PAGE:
Separating Health Fact From Fiction:

An Introduction

January 3 , 2005

by Laura Dolson

"Don't cross your eyes, they'll get stuck that way." "Coffee will stunt your growth." "Bananas will give you nightmares." "Feed a cold, but starve a fever." "Mayonnaise will clog your arteries." These are all examples that you students handed to me before vacation. And none of them are true.

All too often it isn't easy to figure out whether things we hear about health are really true. Many false "facts" have been passed through the ages as "old wives tales". Others have been helped along by the Internet. Some originate in someone trying to sell something. And others are simply the products of poor health reporting in the media. To make matters more confusing, perhaps most of the time there is at least a germ of truth in the misinformation, but it has been exaggerated or distorted in some way, or truth has been combined with fiction.

In the next couple of months we will explore the ways that misinformation about health gets propagated, and how we can begin to recognize distortions we hear and provide ourselves with correct information.

Where does misinformation come from?

Well-Meaning People - Most of the time, misunderstandings about science are passed around by people who are interested in health and truly attempting to understand it. They hear something that sounds scientific and tend to believe it. This information is getting spread very rapidly now since almost everyone has access to the Internet. Although the Internet is a wonderful source of information, it is also a great storehouse of misinformation. Often one Web site will "steal" misinformation from another, and when you read the same thing in a lot of places (or hear it), it's tempting to think it's true. I have seen lots of information repeated on many Web sites, often word-for-word, and sometimes totally wrong. This leads those who are trying to educate people about health to want to tear their hair out.

Media - Unfortunately, it is my experience that many health and science reporters do not read the studies they are reporting on. Instead, they rely on "press releases" or other second-hand information. They also are usually under pressure to make health news appealing to the reader, which can lead them to take complex issues and make them "easy to understand", losing some of the important information in the process. To top it off, editors often add "flashy" headlines, which can actually mislead - many is the time I've seen headlines which actually are the opposite of the results of the study.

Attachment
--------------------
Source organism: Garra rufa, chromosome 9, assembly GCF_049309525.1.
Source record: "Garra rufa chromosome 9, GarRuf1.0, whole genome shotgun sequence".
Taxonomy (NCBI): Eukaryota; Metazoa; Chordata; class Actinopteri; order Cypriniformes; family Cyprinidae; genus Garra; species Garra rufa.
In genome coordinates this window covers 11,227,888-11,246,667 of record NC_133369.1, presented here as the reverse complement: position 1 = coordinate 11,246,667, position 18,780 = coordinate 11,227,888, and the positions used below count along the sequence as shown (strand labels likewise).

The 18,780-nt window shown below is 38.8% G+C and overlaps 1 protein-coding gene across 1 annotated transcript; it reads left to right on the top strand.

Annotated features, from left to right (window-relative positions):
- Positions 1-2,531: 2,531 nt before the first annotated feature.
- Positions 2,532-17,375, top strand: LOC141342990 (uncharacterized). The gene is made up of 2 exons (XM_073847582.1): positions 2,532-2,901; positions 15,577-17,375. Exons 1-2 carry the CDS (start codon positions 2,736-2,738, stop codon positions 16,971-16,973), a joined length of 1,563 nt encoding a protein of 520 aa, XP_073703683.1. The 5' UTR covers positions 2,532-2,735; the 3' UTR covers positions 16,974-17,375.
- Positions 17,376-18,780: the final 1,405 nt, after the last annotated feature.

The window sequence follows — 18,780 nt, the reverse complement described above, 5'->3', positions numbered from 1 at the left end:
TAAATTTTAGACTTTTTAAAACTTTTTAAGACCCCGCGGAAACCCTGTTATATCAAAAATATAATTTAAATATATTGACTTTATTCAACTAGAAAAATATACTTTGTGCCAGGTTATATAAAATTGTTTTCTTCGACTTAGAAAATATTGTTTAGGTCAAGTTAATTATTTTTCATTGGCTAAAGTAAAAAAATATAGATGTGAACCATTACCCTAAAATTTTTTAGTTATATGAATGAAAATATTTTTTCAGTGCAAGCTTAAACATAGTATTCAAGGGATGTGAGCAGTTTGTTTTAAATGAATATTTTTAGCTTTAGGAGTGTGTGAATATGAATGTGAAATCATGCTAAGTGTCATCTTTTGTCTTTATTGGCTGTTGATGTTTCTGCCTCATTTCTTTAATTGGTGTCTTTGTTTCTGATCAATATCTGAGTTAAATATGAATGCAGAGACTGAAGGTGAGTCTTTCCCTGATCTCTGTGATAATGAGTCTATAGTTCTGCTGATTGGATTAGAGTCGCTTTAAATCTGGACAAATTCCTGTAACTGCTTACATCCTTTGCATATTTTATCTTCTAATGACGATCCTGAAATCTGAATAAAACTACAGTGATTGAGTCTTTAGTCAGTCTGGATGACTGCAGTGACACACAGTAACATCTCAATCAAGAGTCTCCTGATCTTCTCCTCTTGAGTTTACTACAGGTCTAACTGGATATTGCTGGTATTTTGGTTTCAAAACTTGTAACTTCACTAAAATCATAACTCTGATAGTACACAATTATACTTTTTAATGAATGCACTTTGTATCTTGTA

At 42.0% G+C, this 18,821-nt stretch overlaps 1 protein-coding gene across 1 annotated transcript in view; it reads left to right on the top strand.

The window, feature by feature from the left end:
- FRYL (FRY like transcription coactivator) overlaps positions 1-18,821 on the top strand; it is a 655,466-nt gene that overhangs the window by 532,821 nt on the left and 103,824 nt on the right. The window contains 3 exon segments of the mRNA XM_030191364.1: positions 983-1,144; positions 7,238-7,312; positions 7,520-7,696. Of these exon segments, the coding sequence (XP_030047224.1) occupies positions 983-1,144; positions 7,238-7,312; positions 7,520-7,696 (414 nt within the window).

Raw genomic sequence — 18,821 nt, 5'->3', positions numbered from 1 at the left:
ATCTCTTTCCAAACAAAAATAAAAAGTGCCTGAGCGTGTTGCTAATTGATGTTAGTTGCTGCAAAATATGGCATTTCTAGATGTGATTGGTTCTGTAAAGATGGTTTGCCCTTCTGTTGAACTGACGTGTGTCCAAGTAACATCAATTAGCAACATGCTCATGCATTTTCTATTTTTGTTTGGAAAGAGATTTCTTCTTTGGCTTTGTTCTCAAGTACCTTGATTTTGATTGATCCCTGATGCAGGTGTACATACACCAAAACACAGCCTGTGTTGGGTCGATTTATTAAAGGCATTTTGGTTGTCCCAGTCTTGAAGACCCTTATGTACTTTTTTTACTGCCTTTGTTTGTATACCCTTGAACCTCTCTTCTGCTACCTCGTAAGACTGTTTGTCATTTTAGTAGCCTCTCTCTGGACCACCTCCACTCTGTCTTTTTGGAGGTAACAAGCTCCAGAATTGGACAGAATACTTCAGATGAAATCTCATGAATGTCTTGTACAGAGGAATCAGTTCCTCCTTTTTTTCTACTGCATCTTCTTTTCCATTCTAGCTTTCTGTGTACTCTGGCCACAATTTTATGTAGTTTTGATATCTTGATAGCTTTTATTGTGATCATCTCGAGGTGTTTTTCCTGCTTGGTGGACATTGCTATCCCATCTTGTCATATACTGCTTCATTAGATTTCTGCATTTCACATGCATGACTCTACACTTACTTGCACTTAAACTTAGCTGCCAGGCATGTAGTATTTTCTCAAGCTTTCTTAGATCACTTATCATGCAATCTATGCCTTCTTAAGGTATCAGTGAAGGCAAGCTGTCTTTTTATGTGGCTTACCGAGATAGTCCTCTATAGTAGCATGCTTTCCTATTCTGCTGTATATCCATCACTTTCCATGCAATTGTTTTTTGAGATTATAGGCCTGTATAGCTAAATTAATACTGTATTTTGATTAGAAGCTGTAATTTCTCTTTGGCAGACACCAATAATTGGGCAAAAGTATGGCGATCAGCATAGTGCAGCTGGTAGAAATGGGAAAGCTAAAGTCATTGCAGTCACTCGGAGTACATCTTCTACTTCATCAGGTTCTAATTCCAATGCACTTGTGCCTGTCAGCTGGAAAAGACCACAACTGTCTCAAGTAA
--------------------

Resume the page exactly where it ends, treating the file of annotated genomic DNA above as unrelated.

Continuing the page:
Recently, I read a "joke" article about research on an especially healthy meal called the "polymeal" in a scientific journal. This was reported on in newspapers around the world as true, because it was written in a scientific manner. Clearly, none of the reporters actually read the article. I will tell you more about this in class.

People who are selling a product - When someone is trying to sell you something, beware of the information that comes from them. Enough said for now.

People who have something to gain - legally, politically, financially or ethically. There are vegetarian Web sites which will tell you that the digestive tracts of human beings resemble herbivores more than carnivores (in fact, we fit very neatly into the "omnivore" category). Polluters like to give out information that "proves" that the stuff they are dumping into the water and air isn't that bad. And sometimes people don't want to admit they've been wrong about something, so they keep repeating the same information, ignoring new research for as long as possible - an example of this is that the evidence against partially hydrogenated oils has been around for a long time - but it is only recently that it is getting media attention.

How can we learn to spot misleading information? That will be the focus of this unit of study.

- We will learn what to expect from real science, which can help us to spot the imposters.
- We will learn some basic ways that numbers and statistics can be manipulated to fool us.
- We will learn to "ask the right questions" when we read a health article or hear information, and how to get the answers.
- We will learn some good accurate sources of information about health.

What will you be doing?

This unit will require you to pay more attention to health information you encounter. Please do these things for class:

1) Summarize the articles, except for this one (you get a week off!).
2) Look in the paper, magazines, Web sites (see below), and books for health information that you are interested in. Bring an article to class, and we will "ask the right questions" and evaluate it for accuracy. Try to do this at least once over the course of the unit - but sooner is better. We'll talk about this more in class.
3) Each week there will be at least one Web site that I will link to. I want you to go to that site and look at it carefully. Write down some things on the site that make you think that the information may or may not be true. Then, write down three questions you would want to answer to help you decide about the validity of the information. This is the Web site for this week:

Fat Foe Eggplant Extract

If you need sources of health information to bring in to class, you could check out:

CNN Health

Yahoo Health

Google Health News

Health Day

Remember to bring in articles you are especially interested in, not just any old random article.

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